I’ve always read a lot of books. In the municipal primary school I was a great fan of J. R. R. Tolkien. Later, in high school, I became very fond of Fyodor Dostoyevsky and Umberto Eco. These are all writers of fiction, a genre which I obviously enjoyed and enjoy to this day.
However, a few years back I started getting into biographies. I’ve read biographies on personalities as diverse as Bill Clinton, Benazir Bhutto, Ayaan Hirsi Ali, Søren Kierkegaard, Saddam Hussein, Richard Branson, Lenin, Mærsk McKinney Møller, Niels Bohr among others.
This list obviously contains people who I greatly admire (along with a mass murdering thug and a ditto commie bastard). While all these people have certainly all made some significant achievements, deserving at least the amount of my time that it took me to read their respective biographies, the biography which has made the deepest impression on me is Peter Green’s “Alexander of Macedon, 356 – 323 B.C. – A Historical Biography“. I breezed through its 600 pages in a weekend, enthralled by the story of this absolutely phenomenal figure. If you’ve never read a biography, let alone a historical biography, considering such books dull compared to fiction, I strongly encourage you to pick up Peter Green’s book. The story of Alexander The Great surpasses even the most lively and action-packed novel:
In 336, aged 20, Alexander ascended the throne of Macedonia after his father, King Philip II, had been killed (some historians speculate that Alexander’s mother, Olympias, had a part in the ploy killing Philip). In the mere 12 years from his ascent to his death from illness in 323 B.C. Alexander conquered most of the world known to the ancient greeks: his campaigns ranged from Macedonia and the city states of Greece across what is now Turkey, Iraq and Iran to Pakistan, Afghanistan and the borders of India. That’s an absolutely insane area to conquer on foot and horseback in only 12 years!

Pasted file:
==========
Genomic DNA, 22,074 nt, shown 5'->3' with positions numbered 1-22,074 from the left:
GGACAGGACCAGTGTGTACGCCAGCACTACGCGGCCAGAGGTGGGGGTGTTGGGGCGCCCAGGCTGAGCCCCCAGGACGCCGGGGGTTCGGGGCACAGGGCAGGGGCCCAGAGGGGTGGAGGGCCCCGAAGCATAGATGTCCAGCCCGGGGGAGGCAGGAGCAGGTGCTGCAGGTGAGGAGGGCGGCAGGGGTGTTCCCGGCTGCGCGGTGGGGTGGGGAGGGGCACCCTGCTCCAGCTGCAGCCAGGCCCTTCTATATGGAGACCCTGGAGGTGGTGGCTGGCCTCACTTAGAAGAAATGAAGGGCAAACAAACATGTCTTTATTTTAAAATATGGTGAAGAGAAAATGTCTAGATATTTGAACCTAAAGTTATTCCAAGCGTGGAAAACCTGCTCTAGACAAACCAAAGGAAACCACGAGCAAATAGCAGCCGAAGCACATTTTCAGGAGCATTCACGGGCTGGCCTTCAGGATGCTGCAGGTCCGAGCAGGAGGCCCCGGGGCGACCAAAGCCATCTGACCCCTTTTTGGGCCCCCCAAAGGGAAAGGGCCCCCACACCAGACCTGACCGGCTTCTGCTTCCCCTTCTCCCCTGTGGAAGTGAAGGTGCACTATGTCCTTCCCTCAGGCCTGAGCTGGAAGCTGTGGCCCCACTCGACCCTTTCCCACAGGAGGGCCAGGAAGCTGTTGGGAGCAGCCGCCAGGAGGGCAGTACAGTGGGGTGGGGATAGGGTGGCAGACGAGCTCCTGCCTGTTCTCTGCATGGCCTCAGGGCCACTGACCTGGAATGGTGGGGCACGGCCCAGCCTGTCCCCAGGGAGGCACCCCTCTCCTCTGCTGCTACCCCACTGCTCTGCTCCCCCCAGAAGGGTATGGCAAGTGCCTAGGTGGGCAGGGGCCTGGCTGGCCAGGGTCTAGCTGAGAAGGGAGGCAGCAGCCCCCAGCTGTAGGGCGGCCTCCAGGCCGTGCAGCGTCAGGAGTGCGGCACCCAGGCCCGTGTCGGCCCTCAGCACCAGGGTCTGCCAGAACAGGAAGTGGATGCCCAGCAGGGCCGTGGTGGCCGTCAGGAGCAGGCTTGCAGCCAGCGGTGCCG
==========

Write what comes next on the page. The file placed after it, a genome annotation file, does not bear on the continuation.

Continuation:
Much of Alexander’s success stems from his use of satraps and his taking on of the customs of the cultures he conquered. He truly was The Prince, masterfully reigning through equal measures of kindness, tactfulness and awe striking terror and determination. The way he treated his brothers in arms and played on the old grievances of the Greeks and the myths which had already sprung up around his persona continue to be a source of inspiration for managers even today.
Even though Alexander adds another mass murderer to the list above, I’ll readily admit that I admire the guy deeply. After all, it’s been more than 2000 years and I’m ready to forgive and forget. Alexander is rightly counted among the greatest strategists and commanders who ever lived and he continues to teach those who study him valuable lessons. Fortunately, we’ve got great accounts of his life and actions. The amount of detailed information known to us about Alexander is vastly greater than you would expect for a person who lived and died more than 2000 years ago. In fact, he was among the first commanders to bring scholars along on his campaign, thereby providing us with contemporary sources.
At the moment, the next biographies I’ve got lined up are on Genghis Khan, Isaac Newton and Georg Cantor. We’ll have to see how they rank with Alexander The Great.
N.B.: If I’ve piqued your curiosity with respect to Alexander The Great, you should choose Green over Robin Lane Fox’ “Alexander The Great” (which admittedly isn’t a bad book per se). If you want a very short introduction to Alexander the Great but you’re too lazy to read Green’s book, don’t even consider Oliver Stone’s dim-witted “Alexander”, which I accidentally bought last week. Instead, let Iron Maiden tell you the story. They’ve captured the appropriate pathos, which is so sorely missing in Stone’s movie.